PlanPhilly

SEPTA to repower locomotive engine, reduce fuel consumption and emissions

    • Through a $1.2 million EPA DERA grant, this 1950s era locomotive will receive a new engine, Photo courtesy of SEPTA
      Through a $1.2 million EPA DERA grant, this 1950s era locomotive will receive a new engine, Photo courtesy of SEPTA
    • Through a $1.2 million EPA DERA grant, this 1950s era locomotive will receive a new engine, Photo courtesy of SEPTA
      Through a $1.2 million EPA DERA grant, this 1950s era locomotive will receive a new engine, Photo courtesy of SEPTA
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Residents near Wayne Junction Station will breathe easier thanks to a SEPTA project to replace the outdated diesel engine on a 1950s-era locomotive with a new, fuel-efficient engine and emissions reducing diesel particulate filter [DPF]. 


The engine replacement, or repower, and DPF could save the locomotive, one of six SEPTA uses for maintenance and repair, as much as 6,278 gallons of fuel annually, as well as cut nitrogen oxide emissions and reduce overall particulate matter [PM] emissions by up to 90 percent.


The project received a $1.2 million Diesel Emissions Reduction Act grant through the Environmental Protection Agency, and could be completed in the summer of 2013. The repower will strip the locomotive almost to chassis level and replace the former engine with two generator set engines, or “GenSet” which turn a generator, and a DPF, an exhaust after-treatment that significantly reduces emissions. The repower will bring the locomotive from Tier 0 EPA emissions standards to Tier 3 off-road vehicle standards. 


The “GenSet” technology allows more precise control of the engines so that they can be stopped and started as necessary. This allows one engine to be turned off or power to be balanced more efficiently between the two. It also means that if one engine is offline for repairs or maintenance, the locomotive can still run. 


Bill Jones, of the EPA’s Region 3 which includes Pennsylvania, said the difference in air quality will be visible to the naked eye.


With a 90 percent PM emissions reduction, “what’s coming out of the stack is going to be noticeably different,” he said. 


Each dollar invested in diesel emission reduction yields $10 to $20 in benefits, Jones said, and the community around Wayne Junction Station, where this locomotive is primarily kept, will notice those human and environmental health benefits. 


The repower also has the potential for significant fuel savings. Moving from Tier 0 to Tier 3 has an estimated 40 to 65 percent reduction in fuel consumption. For this locomotive that means an estimated 6,278 gallons in annual fuel savings.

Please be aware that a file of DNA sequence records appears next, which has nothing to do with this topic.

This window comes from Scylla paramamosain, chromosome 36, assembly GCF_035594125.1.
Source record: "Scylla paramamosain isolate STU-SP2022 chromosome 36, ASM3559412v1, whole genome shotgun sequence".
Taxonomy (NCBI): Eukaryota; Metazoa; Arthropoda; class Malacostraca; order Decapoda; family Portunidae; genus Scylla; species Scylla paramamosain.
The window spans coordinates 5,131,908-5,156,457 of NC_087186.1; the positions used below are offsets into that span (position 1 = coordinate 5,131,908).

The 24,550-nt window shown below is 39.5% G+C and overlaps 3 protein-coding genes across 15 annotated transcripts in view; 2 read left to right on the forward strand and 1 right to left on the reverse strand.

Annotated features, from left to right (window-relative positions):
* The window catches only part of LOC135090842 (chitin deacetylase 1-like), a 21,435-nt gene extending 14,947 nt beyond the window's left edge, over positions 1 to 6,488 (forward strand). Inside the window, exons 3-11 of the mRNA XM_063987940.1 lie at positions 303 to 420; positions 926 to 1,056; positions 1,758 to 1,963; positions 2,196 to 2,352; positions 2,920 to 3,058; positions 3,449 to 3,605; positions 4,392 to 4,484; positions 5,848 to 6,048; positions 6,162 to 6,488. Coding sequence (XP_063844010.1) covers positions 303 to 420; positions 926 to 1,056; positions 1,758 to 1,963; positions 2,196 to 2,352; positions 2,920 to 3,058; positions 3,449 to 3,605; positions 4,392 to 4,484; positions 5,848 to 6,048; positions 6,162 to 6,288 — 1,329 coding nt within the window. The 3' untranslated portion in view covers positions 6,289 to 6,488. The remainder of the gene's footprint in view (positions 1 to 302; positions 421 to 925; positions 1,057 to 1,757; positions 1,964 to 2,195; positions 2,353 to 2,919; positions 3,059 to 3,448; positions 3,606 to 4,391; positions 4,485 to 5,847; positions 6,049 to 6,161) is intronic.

Conservative estimates predict the engine will last 10 to 15 years, but Jones said he believes the lifespan will be closer to 15 to 20 years. Given the fuel savings, Jones said projects like this can see a payback in as few as nine years, though he noted this project has the added cost of the DPF.


SEPTA received the $1.2 million DERA grant as part of the FY 2011 grant cycle and initially expected the locomotive to be repowered by mid-2012. Delays in the bidding process have resulted in a project extension. 


Jones said SEPTA now plans to secure a contract by the end of the calendar year and to complete the repower in the summer of 2013. 


As more repowers of this kind are done around the country, Jones said, he hopes to see project costs decrease and turnaround times increase. 


He said he thinks SEPTA will complete more locomotive repowers in the years to come as the project fits into the organization’s sustainability efforts.


“The more [repowers] we get on the tracks and show that they’re working really well, the better.”


About the author

Christine Fisher, Transportation reporter

From 2012-2014 Christine covered transportation, writing about everything from pedestrian concerns to bicycle infrastructure, bridges, trail networks, public transit and more. Her favorite assignments sent her bushwhacking through Philadelphia’s yet-to-be-cleared bike trails, catching a glimpse of SEPTA’s inner workings or pounding the pavement to find out what pedestrians really think. Christine also covered community news for Eyes on the Street, where her work ranged from food sovereignty to public art and urban greening. She first joined PlanPhilly in fall 2011 as an intern through a partnership with Temple University’s Philadelphia Neighborhoods website. 



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